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‘I Thought I Cleaned It Up’: NJ County Employee Sues Employer, Claims He Faced Retaliation After He Reported He Had to Clean Up ‘Mounds’ of Poop After His Boss Defecated Throughout the Hallway

A Mercer County analyst has filed a lawsuit in his state’s highest court, claiming his civil rights were violated by his employer. He further alleged that he was passed over, demeaned, and forced to do degrading work like clean up his supervisor’s defecation because of his race.

After being employed at the Mercer County Emergency Services Communications Center (MCESCC) for almost eight years, Tyrone Ebron is suing his former employer, stating he has been discriminated against and mistreated since being hired in 2014.

The civil claim, obtained by Atlanta Black Star, was filed on Thursday, June 9, in the Superior Court of New Jersey and named the County of Mercer, Chief Jeffrey Golomb, Robert Hartman, and others as his defendants.

In his lawsuit, he mentioned the chief reneged on promises to promote him several times despite Ebron being qualified. Instead, Ebron said Golomb hired less competent workers. He believes race played a part in his co-workers being elevated.

He states that he was not promoted until 2019 to assistant program analyst, a position he considered non-competitive.

While being overlooked was problematic for Ebron, it was when his boss put him in a hazardous work environment, asking him to clean up his excrement, that pushed the worker over the top.

Ebron, a Black man, says he had to clean up after his white boss multiple times, and on the last time Golomb “left mounds of human excrement along the hallway.”  

When he suggested his boss stay home until he could control his bowels, the lawsuit says, Golomb stayed home only for a few days, returning to work with a posture as if nothing had happened.

His lawyers said this caused his client great distress, believing he would have to clean up after the chief again if another accident were to transpire.

Out of this fear, he contacted other officials.

The lawsuit stated, “Plaintiff sent an urgent email to the administration reporting public health & safety hazards that resulted from incidents in which his immediate supervisor, Defendant Golomb, the Mercer County 9-1-1 Communications Chief.”

He told them that his supervisor had “defecated on the floors inside of the 9- 1-1 Communications Center and also in the Mercer County Fire Academy,” on Nov. 20, 2020, and Feb. 25, 2021, respectively. 

As evidence of his boss’ nasty ways, he provided the officials with a “video still of himself cleaning up” after the 2020 incident. He also told them Golomb originally denied that he made the mess on the company floor, but later admitted it.

“The Plaintiff had shown Defendant Golomb a copy of the security video still of Plaintiff cleaning up in the Communications Center to see how he would respond,” the lawsuit detailed. “Defendant Golomb took one look at the photo and then at the Plaintiff before saying, ‘Oh, I thought I cleaned it all up.’”

In disbelief of his boss’ response, “Chief, you did that?” and “You had an ‘accident’?”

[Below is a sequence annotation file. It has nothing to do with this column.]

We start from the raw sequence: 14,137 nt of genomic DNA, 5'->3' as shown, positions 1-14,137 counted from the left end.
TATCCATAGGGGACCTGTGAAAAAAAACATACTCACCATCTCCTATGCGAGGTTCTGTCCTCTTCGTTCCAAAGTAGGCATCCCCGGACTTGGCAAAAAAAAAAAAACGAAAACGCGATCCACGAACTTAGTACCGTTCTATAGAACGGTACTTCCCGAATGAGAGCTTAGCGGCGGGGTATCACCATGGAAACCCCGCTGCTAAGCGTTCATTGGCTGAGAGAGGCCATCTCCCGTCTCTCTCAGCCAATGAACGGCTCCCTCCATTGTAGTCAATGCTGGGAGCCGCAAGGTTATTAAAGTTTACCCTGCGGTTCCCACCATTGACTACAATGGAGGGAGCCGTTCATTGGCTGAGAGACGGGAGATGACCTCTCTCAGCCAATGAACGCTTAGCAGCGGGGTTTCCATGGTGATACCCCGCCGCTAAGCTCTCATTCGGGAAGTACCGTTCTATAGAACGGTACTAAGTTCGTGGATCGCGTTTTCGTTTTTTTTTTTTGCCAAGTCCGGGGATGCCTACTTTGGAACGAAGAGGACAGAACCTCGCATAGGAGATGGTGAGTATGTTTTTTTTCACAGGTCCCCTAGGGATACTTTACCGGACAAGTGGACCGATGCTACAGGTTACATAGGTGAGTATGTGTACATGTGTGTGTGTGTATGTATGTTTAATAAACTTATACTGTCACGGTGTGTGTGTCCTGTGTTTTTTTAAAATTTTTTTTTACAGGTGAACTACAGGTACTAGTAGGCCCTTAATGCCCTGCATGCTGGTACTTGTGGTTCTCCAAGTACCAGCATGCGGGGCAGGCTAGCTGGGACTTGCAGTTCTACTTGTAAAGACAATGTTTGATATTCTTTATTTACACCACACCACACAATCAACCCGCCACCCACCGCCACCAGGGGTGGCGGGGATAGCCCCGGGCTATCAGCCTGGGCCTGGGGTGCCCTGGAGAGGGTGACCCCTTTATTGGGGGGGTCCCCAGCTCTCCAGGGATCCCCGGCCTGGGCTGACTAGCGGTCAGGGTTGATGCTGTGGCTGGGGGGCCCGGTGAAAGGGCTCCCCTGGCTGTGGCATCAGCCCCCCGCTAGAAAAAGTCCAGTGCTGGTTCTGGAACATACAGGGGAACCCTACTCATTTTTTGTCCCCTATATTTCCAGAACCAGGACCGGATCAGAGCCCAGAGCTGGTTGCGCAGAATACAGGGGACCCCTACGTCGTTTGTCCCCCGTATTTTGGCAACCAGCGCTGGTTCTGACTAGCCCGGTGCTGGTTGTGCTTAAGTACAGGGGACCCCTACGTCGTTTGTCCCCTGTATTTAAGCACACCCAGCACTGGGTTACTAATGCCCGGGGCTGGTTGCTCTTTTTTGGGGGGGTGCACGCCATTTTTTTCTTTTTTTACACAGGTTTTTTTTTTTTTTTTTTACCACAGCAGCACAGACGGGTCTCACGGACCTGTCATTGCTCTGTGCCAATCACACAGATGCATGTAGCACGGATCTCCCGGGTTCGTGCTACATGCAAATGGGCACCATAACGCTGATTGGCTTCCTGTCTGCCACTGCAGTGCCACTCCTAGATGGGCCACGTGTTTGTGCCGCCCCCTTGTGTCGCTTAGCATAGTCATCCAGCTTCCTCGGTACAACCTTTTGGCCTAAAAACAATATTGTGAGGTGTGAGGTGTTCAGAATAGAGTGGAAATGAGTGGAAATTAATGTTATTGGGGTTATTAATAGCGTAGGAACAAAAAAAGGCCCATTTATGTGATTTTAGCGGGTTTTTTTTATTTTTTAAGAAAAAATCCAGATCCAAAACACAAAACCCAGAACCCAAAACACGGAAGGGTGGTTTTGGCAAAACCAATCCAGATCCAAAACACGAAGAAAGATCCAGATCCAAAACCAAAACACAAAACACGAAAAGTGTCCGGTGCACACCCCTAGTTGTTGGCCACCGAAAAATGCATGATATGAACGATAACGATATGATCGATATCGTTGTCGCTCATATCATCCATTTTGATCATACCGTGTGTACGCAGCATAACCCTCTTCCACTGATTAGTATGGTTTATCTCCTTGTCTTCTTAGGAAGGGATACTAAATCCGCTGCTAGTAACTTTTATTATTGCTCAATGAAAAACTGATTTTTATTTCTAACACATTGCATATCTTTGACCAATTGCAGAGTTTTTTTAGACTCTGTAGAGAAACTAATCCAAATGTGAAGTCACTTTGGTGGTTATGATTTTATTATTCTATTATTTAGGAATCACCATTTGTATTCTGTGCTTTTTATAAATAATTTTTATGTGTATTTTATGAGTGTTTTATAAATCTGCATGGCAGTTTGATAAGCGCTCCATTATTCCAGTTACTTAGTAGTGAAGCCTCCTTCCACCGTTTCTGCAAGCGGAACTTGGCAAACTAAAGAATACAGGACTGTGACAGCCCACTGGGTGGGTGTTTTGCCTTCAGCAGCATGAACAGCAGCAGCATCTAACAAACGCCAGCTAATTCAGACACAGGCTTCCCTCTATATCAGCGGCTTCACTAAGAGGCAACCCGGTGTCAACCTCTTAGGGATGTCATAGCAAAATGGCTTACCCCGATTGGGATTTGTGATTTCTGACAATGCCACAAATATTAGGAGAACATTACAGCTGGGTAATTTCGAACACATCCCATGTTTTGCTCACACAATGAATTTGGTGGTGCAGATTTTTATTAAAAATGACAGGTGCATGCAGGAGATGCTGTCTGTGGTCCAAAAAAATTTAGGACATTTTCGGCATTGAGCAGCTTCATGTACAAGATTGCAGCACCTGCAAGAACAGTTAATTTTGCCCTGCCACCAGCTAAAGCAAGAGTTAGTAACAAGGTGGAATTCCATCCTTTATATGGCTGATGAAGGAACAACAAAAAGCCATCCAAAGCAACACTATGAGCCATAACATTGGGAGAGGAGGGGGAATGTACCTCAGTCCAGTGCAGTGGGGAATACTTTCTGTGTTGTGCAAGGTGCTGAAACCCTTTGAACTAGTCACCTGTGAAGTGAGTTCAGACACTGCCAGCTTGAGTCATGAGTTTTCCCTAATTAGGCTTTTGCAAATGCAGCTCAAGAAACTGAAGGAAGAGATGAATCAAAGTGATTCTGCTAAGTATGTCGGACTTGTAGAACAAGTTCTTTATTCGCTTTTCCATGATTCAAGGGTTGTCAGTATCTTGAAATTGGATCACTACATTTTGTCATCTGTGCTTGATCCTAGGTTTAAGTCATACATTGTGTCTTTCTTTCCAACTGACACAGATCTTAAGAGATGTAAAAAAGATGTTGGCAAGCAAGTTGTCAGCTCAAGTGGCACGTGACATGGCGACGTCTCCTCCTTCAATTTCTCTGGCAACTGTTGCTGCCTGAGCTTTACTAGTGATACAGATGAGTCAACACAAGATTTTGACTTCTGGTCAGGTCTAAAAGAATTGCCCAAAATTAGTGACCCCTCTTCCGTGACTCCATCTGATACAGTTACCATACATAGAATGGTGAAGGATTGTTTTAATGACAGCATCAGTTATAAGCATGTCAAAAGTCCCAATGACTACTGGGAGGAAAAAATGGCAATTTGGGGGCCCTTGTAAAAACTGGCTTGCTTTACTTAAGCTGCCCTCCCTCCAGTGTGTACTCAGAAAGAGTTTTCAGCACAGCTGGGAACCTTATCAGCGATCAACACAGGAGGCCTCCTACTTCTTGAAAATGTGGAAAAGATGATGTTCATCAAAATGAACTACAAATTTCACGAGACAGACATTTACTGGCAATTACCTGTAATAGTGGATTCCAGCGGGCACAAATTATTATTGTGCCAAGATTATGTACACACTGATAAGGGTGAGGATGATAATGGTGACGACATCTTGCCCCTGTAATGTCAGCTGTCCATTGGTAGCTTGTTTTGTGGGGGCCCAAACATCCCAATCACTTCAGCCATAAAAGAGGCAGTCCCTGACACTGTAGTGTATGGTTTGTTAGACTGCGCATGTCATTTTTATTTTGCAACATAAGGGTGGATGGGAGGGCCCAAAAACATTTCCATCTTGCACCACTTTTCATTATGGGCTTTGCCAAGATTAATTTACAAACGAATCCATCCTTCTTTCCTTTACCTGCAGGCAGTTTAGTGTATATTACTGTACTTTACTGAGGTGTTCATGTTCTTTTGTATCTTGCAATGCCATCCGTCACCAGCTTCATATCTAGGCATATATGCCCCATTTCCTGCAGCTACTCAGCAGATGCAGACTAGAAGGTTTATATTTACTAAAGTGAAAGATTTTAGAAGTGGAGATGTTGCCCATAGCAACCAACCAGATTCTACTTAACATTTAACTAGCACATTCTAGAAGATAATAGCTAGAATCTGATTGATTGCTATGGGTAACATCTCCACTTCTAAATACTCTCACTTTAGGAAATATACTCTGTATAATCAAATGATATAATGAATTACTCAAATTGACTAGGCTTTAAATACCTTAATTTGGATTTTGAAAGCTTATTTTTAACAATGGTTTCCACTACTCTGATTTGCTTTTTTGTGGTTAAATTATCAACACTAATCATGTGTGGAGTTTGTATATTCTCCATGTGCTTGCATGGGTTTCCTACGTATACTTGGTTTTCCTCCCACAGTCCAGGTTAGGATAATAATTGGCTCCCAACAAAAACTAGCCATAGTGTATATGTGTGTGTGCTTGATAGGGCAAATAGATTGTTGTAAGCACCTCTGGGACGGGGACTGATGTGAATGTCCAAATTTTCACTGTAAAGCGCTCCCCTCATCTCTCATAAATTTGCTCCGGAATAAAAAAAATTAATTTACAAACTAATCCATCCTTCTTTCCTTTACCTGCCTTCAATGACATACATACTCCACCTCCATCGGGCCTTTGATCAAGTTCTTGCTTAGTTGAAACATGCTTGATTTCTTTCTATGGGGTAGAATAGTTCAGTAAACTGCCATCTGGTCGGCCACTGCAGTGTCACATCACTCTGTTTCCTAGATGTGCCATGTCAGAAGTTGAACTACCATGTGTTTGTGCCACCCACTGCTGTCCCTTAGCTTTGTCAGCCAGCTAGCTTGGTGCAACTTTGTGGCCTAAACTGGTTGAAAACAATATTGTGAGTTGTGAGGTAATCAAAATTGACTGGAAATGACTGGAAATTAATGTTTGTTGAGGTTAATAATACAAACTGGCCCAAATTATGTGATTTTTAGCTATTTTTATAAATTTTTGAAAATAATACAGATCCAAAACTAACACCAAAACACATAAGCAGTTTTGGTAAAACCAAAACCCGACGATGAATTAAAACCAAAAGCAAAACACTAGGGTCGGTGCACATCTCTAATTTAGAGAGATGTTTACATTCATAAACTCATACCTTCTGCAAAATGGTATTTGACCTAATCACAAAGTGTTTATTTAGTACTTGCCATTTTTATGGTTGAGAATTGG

The complaint said, “Defendant Golomb confirmed by responding with a yes and then said, ‘Thank you for your discretion in getting things cleaned up.’”

The chief did not know that Ebron would report this incident.

The official Ebron informed was County Administrator Lillian Nazzaro, who assured him that his complaint would be anonymous, his claim states. However, shortly after that, Golomb’s disposition toward him had changed, the lawsuit shares, and when he tried to reach out to Nazzaro again, he received the “cold shoulder.”

Because Ebron reported his boss and his boss found out, he, the only Black peron working in the Mercer County Emergency Communications Center management team, believes it further hindered him from being promoted and it came abundantly clear to him that he was being discriminated against and looked over for promotions because of his race. 

He said he felt as though his work life was on a “descent into a racially biased and hostile work environment rife with retaliation.” 

He said over the next few years, under his boss’ supervision and after the incident, Ebron “has consistently been treated in a less favorable manner by Defendants than white employees,” and under the command of Robert Hartman, coordinator for the county’s Office of Emergency Management, he “was forced to stop working overtime and threatened with disciplinary action, while a white employee was allowed to sleep through shifts and then work overtime with no repercussions.”

Ebron also stated in his lawsuit that Golomb set a tone of disrespect in the office toward him, publicly speaking down to him in a “condescending” and “disrespectful” manner.

He even claims to have been demoted while other white co-workers were pushed forward in various capacities on the job.

His lawyers noted, “The totality of the circumstances described in this Count give rise to an inference of discrimination in that the Plaintiff, the only Black member of the management team, was subjected to multiple adverse employment actions, while white employees, even those who engaged in egregious fraud, waste, and abuse were not subject to any adverse actions.”

Golomb, Hartman, nor anyone else from Mercer County’s administration has commented on this case.

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